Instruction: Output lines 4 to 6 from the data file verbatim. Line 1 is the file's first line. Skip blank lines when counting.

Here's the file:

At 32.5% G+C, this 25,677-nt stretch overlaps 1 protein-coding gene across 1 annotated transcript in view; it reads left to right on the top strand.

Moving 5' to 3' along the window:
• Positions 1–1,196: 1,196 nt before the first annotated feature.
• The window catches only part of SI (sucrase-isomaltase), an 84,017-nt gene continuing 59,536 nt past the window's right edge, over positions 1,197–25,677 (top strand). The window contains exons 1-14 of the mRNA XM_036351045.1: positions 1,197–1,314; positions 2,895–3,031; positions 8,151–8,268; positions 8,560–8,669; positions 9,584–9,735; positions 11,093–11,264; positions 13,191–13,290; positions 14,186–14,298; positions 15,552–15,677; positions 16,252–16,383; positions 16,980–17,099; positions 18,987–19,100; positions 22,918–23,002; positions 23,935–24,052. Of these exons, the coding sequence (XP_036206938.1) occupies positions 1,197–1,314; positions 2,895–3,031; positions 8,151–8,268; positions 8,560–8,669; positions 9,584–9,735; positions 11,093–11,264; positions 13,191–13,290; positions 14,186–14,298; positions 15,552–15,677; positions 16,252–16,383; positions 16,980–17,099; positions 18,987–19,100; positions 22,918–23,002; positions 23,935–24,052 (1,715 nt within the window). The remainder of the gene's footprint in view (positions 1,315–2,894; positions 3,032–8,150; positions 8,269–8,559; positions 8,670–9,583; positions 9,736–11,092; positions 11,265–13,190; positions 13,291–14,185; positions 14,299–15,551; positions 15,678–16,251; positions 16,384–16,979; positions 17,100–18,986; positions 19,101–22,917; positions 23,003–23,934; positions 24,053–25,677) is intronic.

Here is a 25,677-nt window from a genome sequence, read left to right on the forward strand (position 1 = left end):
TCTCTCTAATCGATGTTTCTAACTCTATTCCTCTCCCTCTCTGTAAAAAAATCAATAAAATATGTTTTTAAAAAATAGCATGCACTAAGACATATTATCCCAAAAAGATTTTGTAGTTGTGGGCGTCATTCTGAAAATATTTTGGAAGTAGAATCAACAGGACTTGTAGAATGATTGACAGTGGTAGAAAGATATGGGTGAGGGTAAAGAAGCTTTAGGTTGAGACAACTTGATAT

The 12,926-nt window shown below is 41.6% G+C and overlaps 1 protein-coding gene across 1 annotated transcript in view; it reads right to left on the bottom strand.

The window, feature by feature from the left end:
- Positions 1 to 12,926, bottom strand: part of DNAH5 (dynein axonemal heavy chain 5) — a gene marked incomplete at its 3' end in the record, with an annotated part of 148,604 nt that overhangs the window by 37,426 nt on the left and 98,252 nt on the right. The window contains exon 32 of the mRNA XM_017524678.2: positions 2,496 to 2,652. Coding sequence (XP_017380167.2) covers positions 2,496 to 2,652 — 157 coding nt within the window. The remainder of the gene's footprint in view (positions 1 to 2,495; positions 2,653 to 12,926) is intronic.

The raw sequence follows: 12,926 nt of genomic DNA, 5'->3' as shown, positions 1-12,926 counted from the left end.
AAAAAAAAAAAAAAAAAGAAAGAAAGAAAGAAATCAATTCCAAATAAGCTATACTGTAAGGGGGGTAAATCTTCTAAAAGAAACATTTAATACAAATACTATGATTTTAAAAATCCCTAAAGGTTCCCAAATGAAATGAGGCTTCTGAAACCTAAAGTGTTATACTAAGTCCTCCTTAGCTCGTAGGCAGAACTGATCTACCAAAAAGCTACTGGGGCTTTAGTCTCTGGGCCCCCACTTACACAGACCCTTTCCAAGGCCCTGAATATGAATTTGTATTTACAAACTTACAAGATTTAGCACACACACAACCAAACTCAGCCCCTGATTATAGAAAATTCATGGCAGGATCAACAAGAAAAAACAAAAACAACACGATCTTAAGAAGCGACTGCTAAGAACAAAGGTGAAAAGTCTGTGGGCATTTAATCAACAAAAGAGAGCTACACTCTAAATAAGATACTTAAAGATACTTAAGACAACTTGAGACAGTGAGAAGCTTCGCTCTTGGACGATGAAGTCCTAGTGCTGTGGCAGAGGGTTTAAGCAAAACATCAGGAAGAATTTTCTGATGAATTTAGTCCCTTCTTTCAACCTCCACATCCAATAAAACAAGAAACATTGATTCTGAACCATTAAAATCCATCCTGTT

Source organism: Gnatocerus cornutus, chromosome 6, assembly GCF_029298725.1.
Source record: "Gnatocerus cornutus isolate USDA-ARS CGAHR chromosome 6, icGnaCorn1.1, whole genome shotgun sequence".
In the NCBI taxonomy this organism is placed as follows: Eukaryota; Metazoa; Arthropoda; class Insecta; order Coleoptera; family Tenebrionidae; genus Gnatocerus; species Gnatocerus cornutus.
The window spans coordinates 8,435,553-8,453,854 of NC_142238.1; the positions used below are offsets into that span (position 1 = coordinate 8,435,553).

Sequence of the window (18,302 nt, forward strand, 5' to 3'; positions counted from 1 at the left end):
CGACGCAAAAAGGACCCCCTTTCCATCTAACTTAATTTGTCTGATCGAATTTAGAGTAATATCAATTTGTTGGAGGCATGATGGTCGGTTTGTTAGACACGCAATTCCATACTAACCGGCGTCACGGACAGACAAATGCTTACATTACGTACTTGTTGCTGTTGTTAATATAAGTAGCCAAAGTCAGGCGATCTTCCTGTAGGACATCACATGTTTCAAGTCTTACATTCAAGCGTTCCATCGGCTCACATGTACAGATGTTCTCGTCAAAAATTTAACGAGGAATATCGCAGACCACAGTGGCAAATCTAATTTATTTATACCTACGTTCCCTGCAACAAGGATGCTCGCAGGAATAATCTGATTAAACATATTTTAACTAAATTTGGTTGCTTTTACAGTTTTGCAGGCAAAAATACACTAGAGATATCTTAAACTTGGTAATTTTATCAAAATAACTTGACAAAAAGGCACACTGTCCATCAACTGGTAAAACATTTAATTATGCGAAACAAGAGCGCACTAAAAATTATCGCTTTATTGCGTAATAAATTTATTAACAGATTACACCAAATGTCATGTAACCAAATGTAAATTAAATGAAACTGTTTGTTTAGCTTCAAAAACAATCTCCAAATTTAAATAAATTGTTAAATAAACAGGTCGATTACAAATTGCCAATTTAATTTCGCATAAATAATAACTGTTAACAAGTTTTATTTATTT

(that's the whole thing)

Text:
• The window catches only part of SI (sucrase-isomaltase), an 84,017-nt gene continuing 59,536 nt past the window's right edge, over positions 1,197–25,677 (top strand). The window contains exons 1-14 of the mRNA XM_036351045.1: positions 1,197–1,314; positions 2,895–3,031; positions 8,151–8,268; positions 8,560–8,669; positions 9,584–9,735; positions 11,093–11,264; positions 13,191–13,290; positions 14,186–14,298; positions 15,552–15,677; positions 16,252–16,383; positions 16,980–17,099; positions 18,987–19,100; positions 22,918–23,002; positions 23,935–24,052. Of these exons, the coding sequence (XP_036206938.1) occupies positions 1,197–1,314; positions 2,895–3,031; positions 8,151–8,268; positions 8,560–8,669; positions 9,584–9,735; positions 11,093–11,264; positions 13,191–13,290; positions 14,186–14,298; positions 15,552–15,677; positions 16,252–16,383; positions 16,980–17,099; positions 18,987–19,100; positions 22,918–23,002; positions 23,935–24,052 (1,715 nt within the window). The remainder of the gene's footprint in view (positions 1,315–2,894; positions 3,032–8,150; positions 8,269–8,559; positions 8,670–9,583; positions 9,736–11,092; positions 11,265–13,190; positions 13,291–14,185; positions 14,299–15,551; positions 15,678–16,251; positions 16,384–16,979; positions 17,100–18,986; positions 19,101–22,917; positions 23,003–23,934; positions 24,053–25,677) is intronic.

Here is a 25,677-nt window from a genome sequence, read left to right on the forward strand (position 1 = left end):
TCTCTCTAATCGATGTTTCTAACTCTATTCCTCTCCCTCTCTGTAAAAAAATCAATAAAATATGTTTTTAAAAAATAGCATGCACTAAGACATATTATCCCAAAAAGATTTTGTAGTTGTGGGCGTCATTCTGAAAATATTTTGGAAGTAGAATCAACAGGACTTGTAGAATGATTGACAGTGGTAGAAAGATATGGGTGAGGGTAAAGAAGCTTTAGGTTGAGACAACTTGATAT